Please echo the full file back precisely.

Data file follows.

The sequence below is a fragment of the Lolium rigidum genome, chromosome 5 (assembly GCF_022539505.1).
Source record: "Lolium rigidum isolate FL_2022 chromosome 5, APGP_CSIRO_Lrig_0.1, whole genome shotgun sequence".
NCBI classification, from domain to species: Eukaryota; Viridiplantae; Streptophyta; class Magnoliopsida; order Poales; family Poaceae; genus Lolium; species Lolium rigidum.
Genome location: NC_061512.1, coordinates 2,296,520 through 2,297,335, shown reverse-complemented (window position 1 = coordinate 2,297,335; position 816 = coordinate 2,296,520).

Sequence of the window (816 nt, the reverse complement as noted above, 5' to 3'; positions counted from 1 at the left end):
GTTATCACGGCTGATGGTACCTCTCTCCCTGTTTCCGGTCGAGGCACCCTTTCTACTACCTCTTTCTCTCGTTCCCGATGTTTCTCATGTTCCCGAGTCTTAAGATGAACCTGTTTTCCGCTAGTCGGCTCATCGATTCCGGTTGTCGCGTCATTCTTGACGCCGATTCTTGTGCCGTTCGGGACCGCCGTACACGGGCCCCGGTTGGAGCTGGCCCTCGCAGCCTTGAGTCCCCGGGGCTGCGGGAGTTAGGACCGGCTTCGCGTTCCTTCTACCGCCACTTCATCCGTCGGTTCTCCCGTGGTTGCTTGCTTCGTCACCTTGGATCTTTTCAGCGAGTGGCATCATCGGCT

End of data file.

The sequence below is a fragment of the Lolium rigidum genome, chromosome 5 (assembly GCF_022539505.1).
Source record: "Lolium rigidum isolate FL_2022 chromosome 5, APGP_CSIRO_Lrig_0.1, whole genome shotgun sequence".
NCBI classification, from domain to species: Eukaryota; Viridiplantae; Streptophyta; class Magnoliopsida; order Poales; family Poaceae; genus Lolium; species Lolium rigidum.
Genome location: NC_061512.1, coordinates 2,296,520 through 2,297,335, shown reverse-complemented (window position 1 = coordinate 2,297,335; position 816 = coordinate 2,296,520).

Sequence of the window (816 nt, the reverse complement as noted above, 5' to 3'; positions counted from 1 at the left end):
GTTATCACGGCTGATGGTACCTCTCTCCCTGTTTCCGGTCGAGGCACCCTTTCTACTACCTCTTTCTCTCGTTCCCGATGTTTCTCATGTTCCCGAGTCTTAAGATGAACCTGTTTTCCGCTAGTCGGCTCATCGATTCCGGTTGTCGCGTCATTCTTGACGCCGATTCTTGTGCCGTTCGGGACCGCCGTACACGGGCCCCGGTTGGAGCTGGCCCTCGCAGCCTTGAGTCCCCGGGGCTGCGGGAGTTAGGACCGGCTTCGCGTTCCTTCTACCGCCACTTCATCCGTCGGTTCTCCCGTGGTTGCTTGCTTCGTCACCTTGGATCTTTTCAGCGAGTGGCATCATCGGCT